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October 2010



The Philippines, an archipelago, made up of 7,107 islands, between the Philippine Sea and the South China Sea, east of Vietnam occupies an area slightly larger than the U.S. state of Arizona.

The mostly mountainous, tropical island country holds natural resources of timber, petroleum, nickel, cobalt, silver, gold, salt, and copper and has an estimated population of more than 89,000,000 (July 2006). Natural hazards are uncontrolled deforestation in watershed areas, soil erosion, air and water pollution in major urban centers, coral reef degradation, and increasing pollution of coastal mangrove swamps that are important fish breeding grounds.

The Philippine Islands became a Spanish colony during the 16th century, ceded to the U.S. following the Spanish-American War in 1898, and became a self-governing commonwealth in 1935, in preparation for independence. During World War II, the islands fell under Japanese occupation (1942-45); on July 4, 1946, the Philippines attained independence. The Philippine government is comprised of the 24-seat Senado (Senate) and the 212-member Kapulungan Ng Mga Kinatawan (House of Representatives), led by a President elected for a single six-year term.

The majority of Philippine people are Malay, descendants of Indonesians and Malays who migrated to the islands long before the Christian era. The most significant ethnic minority group is the Chinese, who have played an important role in commerce since the ninth century. As a result of intermarriage, many Filipinos have some Chinese and Spanish ancestry. Americans and Spaniards constitute the next largest alien minorities in the country. About 87 native languages and dialects are spoken, all belonging to the Malay-Polynesian linguistic family. Of these, eight are the first languages of more than 85% of the population. The three principal indigenous languages are Cebuano, spoken in the Visayas; Tagalog, predominant in the area around Manila; and Ilocano, spoken in northern Luzon. The national language, Filipino, based on Tagalog, is taught in all schools and is gaining acceptance, particularly as a second language. The Philippines has one of the highest literacy rates in the East Asian and Pacific area.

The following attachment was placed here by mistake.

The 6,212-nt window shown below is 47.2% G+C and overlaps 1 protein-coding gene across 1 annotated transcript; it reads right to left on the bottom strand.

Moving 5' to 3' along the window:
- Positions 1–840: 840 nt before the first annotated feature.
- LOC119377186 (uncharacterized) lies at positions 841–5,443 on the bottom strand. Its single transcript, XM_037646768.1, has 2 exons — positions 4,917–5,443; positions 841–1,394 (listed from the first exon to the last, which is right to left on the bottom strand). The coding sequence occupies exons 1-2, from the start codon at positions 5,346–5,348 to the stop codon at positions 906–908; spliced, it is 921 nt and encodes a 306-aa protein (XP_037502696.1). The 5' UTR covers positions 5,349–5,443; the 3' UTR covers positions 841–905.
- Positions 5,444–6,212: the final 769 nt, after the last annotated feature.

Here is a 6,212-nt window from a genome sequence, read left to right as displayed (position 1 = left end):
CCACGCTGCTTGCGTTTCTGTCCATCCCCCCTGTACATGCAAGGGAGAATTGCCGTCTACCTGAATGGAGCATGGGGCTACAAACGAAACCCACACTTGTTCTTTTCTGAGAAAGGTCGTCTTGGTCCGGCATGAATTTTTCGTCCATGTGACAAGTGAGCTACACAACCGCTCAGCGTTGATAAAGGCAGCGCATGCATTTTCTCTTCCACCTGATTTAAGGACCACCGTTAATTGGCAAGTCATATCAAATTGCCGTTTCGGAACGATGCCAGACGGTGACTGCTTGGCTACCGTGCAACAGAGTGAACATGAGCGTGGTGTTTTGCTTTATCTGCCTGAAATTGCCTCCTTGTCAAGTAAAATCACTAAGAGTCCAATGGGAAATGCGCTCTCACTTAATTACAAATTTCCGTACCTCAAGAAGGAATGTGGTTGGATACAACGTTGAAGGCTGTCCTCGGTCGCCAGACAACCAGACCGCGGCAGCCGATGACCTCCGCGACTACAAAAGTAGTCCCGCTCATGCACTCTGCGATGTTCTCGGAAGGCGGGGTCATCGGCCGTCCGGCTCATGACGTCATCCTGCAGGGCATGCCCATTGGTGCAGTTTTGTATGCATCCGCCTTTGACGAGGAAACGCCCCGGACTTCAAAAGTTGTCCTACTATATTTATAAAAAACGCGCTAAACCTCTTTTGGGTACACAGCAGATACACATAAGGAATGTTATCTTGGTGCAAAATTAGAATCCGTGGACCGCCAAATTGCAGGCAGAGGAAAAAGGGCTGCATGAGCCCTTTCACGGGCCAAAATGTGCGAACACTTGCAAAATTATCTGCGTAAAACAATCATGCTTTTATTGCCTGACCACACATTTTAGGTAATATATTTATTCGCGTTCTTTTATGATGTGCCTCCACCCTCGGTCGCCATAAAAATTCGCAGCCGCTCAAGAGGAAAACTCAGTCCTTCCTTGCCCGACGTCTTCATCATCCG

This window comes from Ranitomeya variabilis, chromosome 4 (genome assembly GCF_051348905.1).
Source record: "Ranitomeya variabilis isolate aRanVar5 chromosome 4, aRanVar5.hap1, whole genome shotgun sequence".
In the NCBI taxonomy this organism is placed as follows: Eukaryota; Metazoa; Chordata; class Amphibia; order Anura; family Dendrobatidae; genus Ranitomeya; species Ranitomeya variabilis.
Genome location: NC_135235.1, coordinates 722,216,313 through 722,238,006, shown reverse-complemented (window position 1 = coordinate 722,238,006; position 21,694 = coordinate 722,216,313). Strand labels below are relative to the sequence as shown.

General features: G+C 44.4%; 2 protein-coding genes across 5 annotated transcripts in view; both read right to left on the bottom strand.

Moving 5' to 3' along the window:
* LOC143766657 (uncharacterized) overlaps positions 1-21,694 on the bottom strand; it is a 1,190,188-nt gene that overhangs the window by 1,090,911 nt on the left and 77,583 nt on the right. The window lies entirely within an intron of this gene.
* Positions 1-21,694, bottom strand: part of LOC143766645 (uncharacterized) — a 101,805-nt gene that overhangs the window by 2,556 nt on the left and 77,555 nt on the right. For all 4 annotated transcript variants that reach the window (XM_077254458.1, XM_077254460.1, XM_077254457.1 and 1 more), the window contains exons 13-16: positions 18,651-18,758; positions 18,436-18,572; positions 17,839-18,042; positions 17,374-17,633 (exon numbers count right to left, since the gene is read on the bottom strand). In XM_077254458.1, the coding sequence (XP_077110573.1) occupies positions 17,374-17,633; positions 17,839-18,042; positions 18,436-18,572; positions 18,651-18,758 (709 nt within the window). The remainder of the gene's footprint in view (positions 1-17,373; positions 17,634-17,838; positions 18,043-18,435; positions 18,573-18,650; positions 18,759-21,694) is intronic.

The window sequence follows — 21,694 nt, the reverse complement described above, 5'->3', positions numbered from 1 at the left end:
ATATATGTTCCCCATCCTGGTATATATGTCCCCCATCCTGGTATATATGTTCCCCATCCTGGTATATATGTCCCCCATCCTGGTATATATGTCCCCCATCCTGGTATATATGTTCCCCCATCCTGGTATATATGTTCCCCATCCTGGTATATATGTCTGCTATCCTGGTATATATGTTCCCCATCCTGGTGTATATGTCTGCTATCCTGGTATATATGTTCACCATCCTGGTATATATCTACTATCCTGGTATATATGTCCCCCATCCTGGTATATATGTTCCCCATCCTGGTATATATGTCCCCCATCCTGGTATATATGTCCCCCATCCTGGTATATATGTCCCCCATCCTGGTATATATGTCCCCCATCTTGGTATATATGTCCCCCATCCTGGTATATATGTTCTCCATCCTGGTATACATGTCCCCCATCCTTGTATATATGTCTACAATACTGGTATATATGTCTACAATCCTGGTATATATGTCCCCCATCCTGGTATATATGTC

The Philippines has a tropical marine climate dominated by a rainy season and a dry season. The summer monsoon brings heavy rains to most of the archipelago from May to October, whereas the winter monsoon brings cooler and drier air from December to February. Manila and most of the lowland areas are hot and dusty from March to May. Monsoon rains, although hard and drenching, are not normally associated with high winds and waves. But the Philippines does sit astride the typhoon belt, and it suffers an annual onslaught of dangerous tropical storms from July through October. These are especially hazardous for northern and eastern Luzon and the Bicol and Eastern Visayas regions, but Manila gets devastated periodically as well.

CIA World Factbook, U.S. State Department Background Notes, LC Country Studies, 09/2010; 04/2010; 07/2010

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